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3 reasons to consider reducing the risk in your retirement portfolio

12/31/2018, 1:40 p.m.
If you’re an older investor, that may mean it’s time to re-think just how much risk you’re carrying in your ...

If you’re an older investor, that may mean it’s time to re-think just how much risk you’re carrying in your retirement portfolio.

Otherwise, your tranquil golden years could devolve into a time of overwhelming financial stress.

“If you’re not unsettled after the stock market action of early October, then you weren’t paying attention,” says Craig Kirsner, MBA ), a retirement planner. Investors in their 20s and 30s perhaps can afford to be blasé about such market turmoil, he says. They have years – even decades – to recover if the market takes a major tumble and their portfolios sustain a significant hit.

Those who are in or near retirement don’t have that luxury.

“It’s imperative for a retiree to practice money management if their goal is to preserve and protect their retirement,” Kirsner says.

He offers a few observations about why it might be time to consider reducing your risk:

· Don’t let long periods of market calm fool you. It’s now been a decade since the market crash of 2008, and the long period with a strong market has lured some investors into becoming careless and aggressive. They may put all their money in the market, Kirsner says, because they are focused on high yields a company is paying out without calculating whether those yields are sustainable. “Regrettably and predictably you see people taking on more risk than they should,” he says. “For example, they may have come to believe that dividend-paying stocks are ‘safe’ investments. That’s not so. Stocks are designed for growth, not for protecting your principal.”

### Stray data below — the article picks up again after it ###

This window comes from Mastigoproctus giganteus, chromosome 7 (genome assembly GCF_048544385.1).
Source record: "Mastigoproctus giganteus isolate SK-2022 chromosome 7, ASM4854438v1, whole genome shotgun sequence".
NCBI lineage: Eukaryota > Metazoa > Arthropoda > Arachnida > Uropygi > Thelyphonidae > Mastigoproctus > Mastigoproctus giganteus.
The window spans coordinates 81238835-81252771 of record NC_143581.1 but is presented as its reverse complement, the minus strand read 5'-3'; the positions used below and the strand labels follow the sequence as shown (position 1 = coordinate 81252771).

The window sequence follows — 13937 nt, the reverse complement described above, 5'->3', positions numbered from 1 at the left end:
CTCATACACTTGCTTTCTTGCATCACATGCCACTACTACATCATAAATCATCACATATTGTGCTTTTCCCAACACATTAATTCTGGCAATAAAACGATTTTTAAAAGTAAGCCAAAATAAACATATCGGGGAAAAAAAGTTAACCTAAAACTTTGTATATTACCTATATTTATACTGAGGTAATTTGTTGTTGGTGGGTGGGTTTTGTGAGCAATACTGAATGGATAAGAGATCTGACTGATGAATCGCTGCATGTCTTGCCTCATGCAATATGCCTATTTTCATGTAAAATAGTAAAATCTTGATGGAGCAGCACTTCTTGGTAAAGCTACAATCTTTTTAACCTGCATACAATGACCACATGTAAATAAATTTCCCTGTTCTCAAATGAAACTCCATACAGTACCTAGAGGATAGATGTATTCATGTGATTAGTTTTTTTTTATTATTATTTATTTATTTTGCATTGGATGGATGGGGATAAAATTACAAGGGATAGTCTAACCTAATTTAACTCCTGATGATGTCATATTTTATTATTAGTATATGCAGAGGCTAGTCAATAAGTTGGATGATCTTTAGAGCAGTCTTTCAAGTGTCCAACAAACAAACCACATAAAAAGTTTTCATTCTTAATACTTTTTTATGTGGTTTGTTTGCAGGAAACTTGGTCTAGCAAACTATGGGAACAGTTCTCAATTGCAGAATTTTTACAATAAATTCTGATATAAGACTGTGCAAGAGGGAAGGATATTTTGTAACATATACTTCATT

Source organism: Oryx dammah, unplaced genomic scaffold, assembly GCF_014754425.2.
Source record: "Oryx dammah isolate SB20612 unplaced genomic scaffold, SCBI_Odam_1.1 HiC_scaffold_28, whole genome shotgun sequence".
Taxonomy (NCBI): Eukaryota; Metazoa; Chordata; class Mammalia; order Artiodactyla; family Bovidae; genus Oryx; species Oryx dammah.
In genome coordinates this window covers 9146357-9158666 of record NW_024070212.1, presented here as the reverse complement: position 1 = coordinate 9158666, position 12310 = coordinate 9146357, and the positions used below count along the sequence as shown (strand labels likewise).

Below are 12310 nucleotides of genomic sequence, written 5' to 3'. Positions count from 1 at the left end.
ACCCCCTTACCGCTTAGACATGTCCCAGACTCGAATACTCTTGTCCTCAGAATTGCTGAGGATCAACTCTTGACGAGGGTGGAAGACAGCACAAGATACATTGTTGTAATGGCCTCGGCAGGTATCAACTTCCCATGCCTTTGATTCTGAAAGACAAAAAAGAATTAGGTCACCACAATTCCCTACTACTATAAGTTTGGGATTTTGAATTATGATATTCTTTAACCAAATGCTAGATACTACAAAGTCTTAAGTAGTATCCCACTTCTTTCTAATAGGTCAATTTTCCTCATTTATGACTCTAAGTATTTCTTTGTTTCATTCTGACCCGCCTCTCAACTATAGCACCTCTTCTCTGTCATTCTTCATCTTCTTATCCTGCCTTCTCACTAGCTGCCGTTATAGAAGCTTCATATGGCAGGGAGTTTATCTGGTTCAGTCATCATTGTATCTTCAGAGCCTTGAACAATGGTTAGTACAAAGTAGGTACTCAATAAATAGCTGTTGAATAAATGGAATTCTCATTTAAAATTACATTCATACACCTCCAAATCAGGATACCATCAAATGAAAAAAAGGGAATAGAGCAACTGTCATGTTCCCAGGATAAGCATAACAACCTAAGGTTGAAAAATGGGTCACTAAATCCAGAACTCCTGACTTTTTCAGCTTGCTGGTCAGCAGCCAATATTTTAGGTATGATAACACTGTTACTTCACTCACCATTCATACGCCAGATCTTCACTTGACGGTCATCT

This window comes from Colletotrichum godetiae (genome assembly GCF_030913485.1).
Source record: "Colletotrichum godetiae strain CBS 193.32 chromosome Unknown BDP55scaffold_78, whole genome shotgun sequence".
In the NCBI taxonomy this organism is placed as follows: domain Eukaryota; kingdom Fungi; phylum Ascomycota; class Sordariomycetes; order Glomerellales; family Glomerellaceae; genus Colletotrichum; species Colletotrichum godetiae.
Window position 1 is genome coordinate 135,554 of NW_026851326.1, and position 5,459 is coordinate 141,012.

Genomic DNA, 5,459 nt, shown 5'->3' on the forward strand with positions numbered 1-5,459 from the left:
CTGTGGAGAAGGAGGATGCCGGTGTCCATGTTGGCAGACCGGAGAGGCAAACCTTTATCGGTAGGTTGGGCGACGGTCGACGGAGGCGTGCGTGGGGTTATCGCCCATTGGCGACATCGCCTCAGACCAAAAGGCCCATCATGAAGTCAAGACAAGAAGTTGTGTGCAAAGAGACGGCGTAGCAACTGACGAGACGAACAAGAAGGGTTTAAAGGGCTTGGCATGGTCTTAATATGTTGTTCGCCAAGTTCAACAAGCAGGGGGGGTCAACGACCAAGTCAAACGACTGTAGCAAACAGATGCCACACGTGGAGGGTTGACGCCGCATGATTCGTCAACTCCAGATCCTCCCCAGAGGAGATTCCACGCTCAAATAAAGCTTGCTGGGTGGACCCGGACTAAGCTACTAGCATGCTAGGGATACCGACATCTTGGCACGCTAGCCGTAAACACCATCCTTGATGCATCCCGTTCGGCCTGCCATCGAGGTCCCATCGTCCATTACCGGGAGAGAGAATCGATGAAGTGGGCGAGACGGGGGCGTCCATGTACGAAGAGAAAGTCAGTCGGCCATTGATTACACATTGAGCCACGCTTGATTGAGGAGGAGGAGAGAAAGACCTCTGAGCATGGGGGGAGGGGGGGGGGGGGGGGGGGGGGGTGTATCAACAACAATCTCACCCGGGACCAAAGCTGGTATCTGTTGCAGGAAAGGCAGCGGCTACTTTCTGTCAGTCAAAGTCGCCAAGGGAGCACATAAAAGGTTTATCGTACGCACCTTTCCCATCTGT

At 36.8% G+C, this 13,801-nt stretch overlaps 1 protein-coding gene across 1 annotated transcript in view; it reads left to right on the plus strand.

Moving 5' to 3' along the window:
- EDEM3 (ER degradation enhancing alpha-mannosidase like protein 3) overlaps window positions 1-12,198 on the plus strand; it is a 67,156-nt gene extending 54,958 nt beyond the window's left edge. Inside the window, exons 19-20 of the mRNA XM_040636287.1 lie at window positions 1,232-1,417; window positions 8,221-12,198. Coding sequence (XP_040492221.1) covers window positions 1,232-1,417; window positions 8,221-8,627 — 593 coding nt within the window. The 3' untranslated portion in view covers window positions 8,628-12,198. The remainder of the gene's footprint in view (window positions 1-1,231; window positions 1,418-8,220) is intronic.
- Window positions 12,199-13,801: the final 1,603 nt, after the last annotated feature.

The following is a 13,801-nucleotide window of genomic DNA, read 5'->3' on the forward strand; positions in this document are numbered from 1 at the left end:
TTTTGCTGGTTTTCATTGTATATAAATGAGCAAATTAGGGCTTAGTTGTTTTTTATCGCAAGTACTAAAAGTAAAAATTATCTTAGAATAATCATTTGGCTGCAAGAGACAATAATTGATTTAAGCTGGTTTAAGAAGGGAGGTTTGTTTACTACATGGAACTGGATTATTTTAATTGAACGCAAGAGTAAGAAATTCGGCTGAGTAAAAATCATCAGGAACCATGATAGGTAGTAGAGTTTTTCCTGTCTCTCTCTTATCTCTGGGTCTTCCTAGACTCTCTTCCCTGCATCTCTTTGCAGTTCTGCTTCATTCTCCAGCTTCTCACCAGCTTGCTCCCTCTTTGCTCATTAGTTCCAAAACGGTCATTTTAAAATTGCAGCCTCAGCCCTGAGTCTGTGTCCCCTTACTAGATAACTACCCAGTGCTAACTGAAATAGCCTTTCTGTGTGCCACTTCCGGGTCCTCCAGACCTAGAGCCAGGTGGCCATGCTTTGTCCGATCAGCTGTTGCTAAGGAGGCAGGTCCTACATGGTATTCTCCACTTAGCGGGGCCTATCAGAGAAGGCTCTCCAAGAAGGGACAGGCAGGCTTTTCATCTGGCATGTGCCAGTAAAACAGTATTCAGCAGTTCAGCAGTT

· Understand what rising interest rates might do. Interest rates in the U.S. have doubled over the past year. Why is that important to know? “Rising interest rates are historically the pin that bursts a debt-fueled bubble,” Kirsner says.

· Be aware that the aging population could cool the economy. Overall, the U.S. is getting older, largely because of the 77 million baby boomers who are retiring at a rate of 10,000 people every day. Because many of them have little saved for retirement, they will be cutting down on their spending, which could cause problems for the economy, Kirsner says. “Consumer spending makes up 68 percent of our economy,” he says. “So what do you think will happen to the economy with 77 million baby boomers aging into retirement and cutting back their spending dramatically?”

Retirees, and those who expect to retire soon, should review how much risk they have in their portfolios and determine how much of that risk they want to keep, Kirsner says.

“Ask yourself whether you really have the stomach at this point for potentially big losses,” he says. “Especially when you need to live on that money for the rest of your life.”